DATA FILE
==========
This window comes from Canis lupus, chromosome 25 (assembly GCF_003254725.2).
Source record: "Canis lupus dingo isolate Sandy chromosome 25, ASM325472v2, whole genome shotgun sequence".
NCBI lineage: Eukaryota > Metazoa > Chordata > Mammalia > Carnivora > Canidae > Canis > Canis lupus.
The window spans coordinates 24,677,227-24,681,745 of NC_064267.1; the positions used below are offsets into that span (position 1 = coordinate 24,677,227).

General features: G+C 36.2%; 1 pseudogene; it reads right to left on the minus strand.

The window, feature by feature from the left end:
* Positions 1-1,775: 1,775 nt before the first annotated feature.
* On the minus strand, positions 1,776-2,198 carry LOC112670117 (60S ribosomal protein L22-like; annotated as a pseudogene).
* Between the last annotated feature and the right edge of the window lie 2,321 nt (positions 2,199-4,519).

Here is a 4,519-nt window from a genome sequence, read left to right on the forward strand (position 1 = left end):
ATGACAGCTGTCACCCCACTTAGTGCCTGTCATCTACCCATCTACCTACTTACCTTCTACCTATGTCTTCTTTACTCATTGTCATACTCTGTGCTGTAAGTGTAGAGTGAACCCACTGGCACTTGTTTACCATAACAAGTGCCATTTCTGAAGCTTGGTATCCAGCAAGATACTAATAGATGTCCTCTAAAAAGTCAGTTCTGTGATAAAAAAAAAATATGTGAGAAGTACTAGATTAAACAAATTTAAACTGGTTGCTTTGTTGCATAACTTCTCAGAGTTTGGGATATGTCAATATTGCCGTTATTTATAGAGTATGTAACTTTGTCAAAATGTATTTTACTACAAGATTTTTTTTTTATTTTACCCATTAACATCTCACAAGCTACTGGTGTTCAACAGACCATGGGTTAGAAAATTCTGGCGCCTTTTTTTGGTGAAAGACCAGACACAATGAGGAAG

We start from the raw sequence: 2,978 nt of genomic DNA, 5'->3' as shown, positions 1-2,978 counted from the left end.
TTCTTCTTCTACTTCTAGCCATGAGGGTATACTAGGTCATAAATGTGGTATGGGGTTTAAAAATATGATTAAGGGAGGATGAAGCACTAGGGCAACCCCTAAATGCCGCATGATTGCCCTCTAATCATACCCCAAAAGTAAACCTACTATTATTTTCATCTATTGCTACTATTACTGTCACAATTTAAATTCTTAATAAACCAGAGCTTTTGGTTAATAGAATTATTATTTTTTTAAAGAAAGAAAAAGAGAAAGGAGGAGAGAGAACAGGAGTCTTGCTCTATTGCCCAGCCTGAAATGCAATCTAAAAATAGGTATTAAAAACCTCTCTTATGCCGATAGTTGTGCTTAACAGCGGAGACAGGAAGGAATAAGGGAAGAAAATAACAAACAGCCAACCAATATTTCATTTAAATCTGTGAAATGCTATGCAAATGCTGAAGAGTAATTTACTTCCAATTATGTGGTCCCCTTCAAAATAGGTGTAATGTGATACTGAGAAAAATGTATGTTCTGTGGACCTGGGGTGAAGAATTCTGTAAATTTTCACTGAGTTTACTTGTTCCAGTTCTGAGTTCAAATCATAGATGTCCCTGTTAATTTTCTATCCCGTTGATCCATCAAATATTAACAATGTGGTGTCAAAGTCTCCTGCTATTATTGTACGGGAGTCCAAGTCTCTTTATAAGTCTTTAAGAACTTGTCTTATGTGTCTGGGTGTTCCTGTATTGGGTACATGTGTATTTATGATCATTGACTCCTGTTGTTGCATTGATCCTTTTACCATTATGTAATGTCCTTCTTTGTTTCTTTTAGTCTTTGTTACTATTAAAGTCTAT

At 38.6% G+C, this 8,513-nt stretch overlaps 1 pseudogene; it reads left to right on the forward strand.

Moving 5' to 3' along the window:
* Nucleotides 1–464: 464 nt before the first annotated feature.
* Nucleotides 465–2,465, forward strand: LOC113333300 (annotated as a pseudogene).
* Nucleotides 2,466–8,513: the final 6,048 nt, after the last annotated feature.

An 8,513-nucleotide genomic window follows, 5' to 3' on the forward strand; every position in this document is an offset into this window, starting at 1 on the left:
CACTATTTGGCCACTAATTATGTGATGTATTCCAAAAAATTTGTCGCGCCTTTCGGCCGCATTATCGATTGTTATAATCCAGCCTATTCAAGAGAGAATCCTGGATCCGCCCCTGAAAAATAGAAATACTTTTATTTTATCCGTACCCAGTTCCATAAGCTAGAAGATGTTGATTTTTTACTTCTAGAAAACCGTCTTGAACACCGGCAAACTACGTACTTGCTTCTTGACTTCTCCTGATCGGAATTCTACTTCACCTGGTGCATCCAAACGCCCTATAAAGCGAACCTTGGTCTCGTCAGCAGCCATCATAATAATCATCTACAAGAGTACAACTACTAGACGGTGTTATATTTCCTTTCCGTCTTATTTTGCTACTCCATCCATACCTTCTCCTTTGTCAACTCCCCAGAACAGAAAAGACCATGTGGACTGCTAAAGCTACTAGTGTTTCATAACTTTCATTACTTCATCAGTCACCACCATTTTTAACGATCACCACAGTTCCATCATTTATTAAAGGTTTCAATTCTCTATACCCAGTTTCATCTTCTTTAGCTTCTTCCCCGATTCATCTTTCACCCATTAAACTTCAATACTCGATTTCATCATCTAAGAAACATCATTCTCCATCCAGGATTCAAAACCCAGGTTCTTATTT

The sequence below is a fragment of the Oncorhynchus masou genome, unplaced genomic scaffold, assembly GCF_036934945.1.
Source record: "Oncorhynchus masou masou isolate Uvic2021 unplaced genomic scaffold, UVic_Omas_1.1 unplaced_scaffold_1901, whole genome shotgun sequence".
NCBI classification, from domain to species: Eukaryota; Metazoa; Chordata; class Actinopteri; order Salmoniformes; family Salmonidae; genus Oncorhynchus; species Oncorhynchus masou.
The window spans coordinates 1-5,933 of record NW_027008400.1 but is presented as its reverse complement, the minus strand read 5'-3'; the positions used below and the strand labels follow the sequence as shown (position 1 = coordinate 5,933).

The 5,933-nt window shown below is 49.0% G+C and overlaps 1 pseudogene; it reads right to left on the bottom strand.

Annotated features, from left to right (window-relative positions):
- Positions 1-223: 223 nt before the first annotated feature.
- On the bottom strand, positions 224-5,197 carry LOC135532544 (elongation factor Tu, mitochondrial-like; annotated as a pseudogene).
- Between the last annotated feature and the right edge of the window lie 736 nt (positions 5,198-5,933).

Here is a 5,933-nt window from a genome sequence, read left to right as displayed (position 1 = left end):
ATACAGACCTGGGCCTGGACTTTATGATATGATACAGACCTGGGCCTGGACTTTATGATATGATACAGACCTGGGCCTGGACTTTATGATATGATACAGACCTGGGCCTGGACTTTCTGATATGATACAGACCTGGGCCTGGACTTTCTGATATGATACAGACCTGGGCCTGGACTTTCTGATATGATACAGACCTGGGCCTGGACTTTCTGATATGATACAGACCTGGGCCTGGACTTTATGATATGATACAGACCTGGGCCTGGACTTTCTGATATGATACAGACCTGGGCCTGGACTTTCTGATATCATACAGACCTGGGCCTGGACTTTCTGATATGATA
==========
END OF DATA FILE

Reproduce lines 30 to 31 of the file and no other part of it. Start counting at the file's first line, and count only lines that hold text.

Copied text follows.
Here is a 5,933-nt window from a genome sequence, read left to right as displayed (position 1 = left end):
ATACAGACCTGGGCCTGGACTTTATGATATGATACAGACCTGGGCCTGGACTTTATGATATGATACAGACCTGGGCCTGGACTTTATGATATGATACAGACCTGGGCCTGGACTTTCTGATATGATACAGACCTGGGCCTGGACTTTCTGATATGATACAGACCTGGGCCTGGACTTTCTGATATGATACAGACCTGGGCCTGGACTTTCTGATATGATACAGACCTGGGCCTGGACTTTATGATATGATACAGACCTGGGCCTGGACTTTCTGATATGATACAGACCTGGGCCTGGACTTTCTGATATCATACAGACCTGGGCCTGGACTTTCTGATATGATA